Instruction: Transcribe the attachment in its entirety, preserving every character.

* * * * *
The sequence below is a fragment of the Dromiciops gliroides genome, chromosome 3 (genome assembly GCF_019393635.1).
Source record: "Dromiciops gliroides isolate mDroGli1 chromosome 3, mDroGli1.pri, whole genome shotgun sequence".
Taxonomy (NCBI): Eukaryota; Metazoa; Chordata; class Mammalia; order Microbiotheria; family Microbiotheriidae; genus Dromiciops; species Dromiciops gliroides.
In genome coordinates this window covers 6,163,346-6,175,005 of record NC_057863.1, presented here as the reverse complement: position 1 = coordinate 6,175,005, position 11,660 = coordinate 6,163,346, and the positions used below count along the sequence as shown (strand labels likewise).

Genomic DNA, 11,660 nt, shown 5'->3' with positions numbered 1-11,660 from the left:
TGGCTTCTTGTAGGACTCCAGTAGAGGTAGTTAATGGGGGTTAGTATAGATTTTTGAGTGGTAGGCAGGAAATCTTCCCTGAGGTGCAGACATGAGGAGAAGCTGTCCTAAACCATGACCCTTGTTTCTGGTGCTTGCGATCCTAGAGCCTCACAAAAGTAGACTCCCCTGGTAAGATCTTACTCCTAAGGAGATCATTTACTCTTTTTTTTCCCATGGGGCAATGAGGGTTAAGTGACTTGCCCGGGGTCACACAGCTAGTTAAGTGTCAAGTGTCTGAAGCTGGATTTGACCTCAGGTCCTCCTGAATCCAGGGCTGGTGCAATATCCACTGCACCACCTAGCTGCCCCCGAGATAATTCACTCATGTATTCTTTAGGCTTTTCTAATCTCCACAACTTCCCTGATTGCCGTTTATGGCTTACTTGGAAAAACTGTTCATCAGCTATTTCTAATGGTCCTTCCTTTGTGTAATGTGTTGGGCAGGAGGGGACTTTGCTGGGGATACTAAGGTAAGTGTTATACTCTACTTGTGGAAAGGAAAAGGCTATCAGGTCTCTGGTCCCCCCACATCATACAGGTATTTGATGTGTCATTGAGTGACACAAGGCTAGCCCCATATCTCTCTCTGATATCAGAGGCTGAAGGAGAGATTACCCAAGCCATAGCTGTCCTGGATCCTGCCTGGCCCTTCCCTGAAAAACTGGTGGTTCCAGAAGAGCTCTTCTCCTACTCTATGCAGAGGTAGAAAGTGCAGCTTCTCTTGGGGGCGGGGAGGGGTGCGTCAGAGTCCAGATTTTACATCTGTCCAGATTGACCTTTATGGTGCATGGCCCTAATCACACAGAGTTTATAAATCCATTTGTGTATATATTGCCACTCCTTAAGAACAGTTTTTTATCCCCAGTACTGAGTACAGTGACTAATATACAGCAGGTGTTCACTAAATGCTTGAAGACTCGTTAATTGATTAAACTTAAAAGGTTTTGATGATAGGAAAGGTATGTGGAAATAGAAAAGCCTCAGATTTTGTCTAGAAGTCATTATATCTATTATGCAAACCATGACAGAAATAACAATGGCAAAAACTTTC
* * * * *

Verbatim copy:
The sequence below is a fragment of the Dromiciops gliroides genome, chromosome 3 (genome assembly GCF_019393635.1).
Source record: "Dromiciops gliroides isolate mDroGli1 chromosome 3, mDroGli1.pri, whole genome shotgun sequence".
Taxonomy (NCBI): Eukaryota; Metazoa; Chordata; class Mammalia; order Microbiotheria; family Microbiotheriidae; genus Dromiciops; species Dromiciops gliroides.
In genome coordinates this window covers 6,163,346-6,175,005 of record NC_057863.1, presented here as the reverse complement: position 1 = coordinate 6,175,005, position 11,660 = coordinate 6,163,346, and the positions used below count along the sequence as shown (strand labels likewise).

Genomic DNA, 11,660 nt, shown 5'->3' with positions numbered 1-11,660 from the left:
TGGCTTCTTGTAGGACTCCAGTAGAGGTAGTTAATGGGGGTTAGTATAGATTTTTGAGTGGTAGGCAGGAAATCTTCCCTGAGGTGCAGACATGAGGAGAAGCTGTCCTAAACCATGACCCTTGTTTCTGGTGCTTGCGATCCTAGAGCCTCACAAAAGTAGACTCCCCTGGTAAGATCTTACTCCTAAGGAGATCATTTACTCTTTTTTTTCCCATGGGGCAATGAGGGTTAAGTGACTTGCCCGGGGTCACACAGCTAGTTAAGTGTCAAGTGTCTGAAGCTGGATTTGACCTCAGGTCCTCCTGAATCCAGGGCTGGTGCAATATCCACTGCACCACCTAGCTGCCCCCGAGATAATTCACTCATGTATTCTTTAGGCTTTTCTAATCTCCACAACTTCCCTGATTGCCGTTTATGGCTTACTTGGAAAAACTGTTCATCAGCTATTTCTAATGGTCCTTCCTTTGTGTAATGTGTTGGGCAGGAGGGGACTTTGCTGGGGATACTAAGGTAAGTGTTATACTCTACTTGTGGAAAGGAAAAGGCTATCAGGTCTCTGGTCCCCCCACATCATACAGGTATTTGATGTGTCATTGAGTGACACAAGGCTAGCCCCATATCTCTCTCTGATATCAGAGGCTGAAGGAGAGATTACCCAAGCCATAGCTGTCCTGGATCCTGCCTGGCCCTTCCCTGAAAAACTGGTGGTTCCAGAAGAGCTCTTCTCCTACTCTATGCAGAGGTAGAAAGTGCAGCTTCTCTTGGGGGCGGGGAGGGGTGCGTCAGAGTCCAGATTTTACATCTGTCCAGATTGACCTTTATGGTGCATGGCCCTAATCACACAGAGTTTATAAATCCATTTGTGTATATATTGCCACTCCTTAAGAACAGTTTTTTATCCCCAGTACTGAGTACAGTGACTAATATACAGCAGGTGTTCACTAAATGCTTGAAGACTCGTTAATTGATTAAACTTAAAAGGTTTTGATGATAGGAAAGGTATGTGGAAATAGAAAAGCCTCAGATTTTGTCTAGAAGTCATTATATCTATTATGCAAACCATGACAGAAATAACAATGGCAAAAACTTTC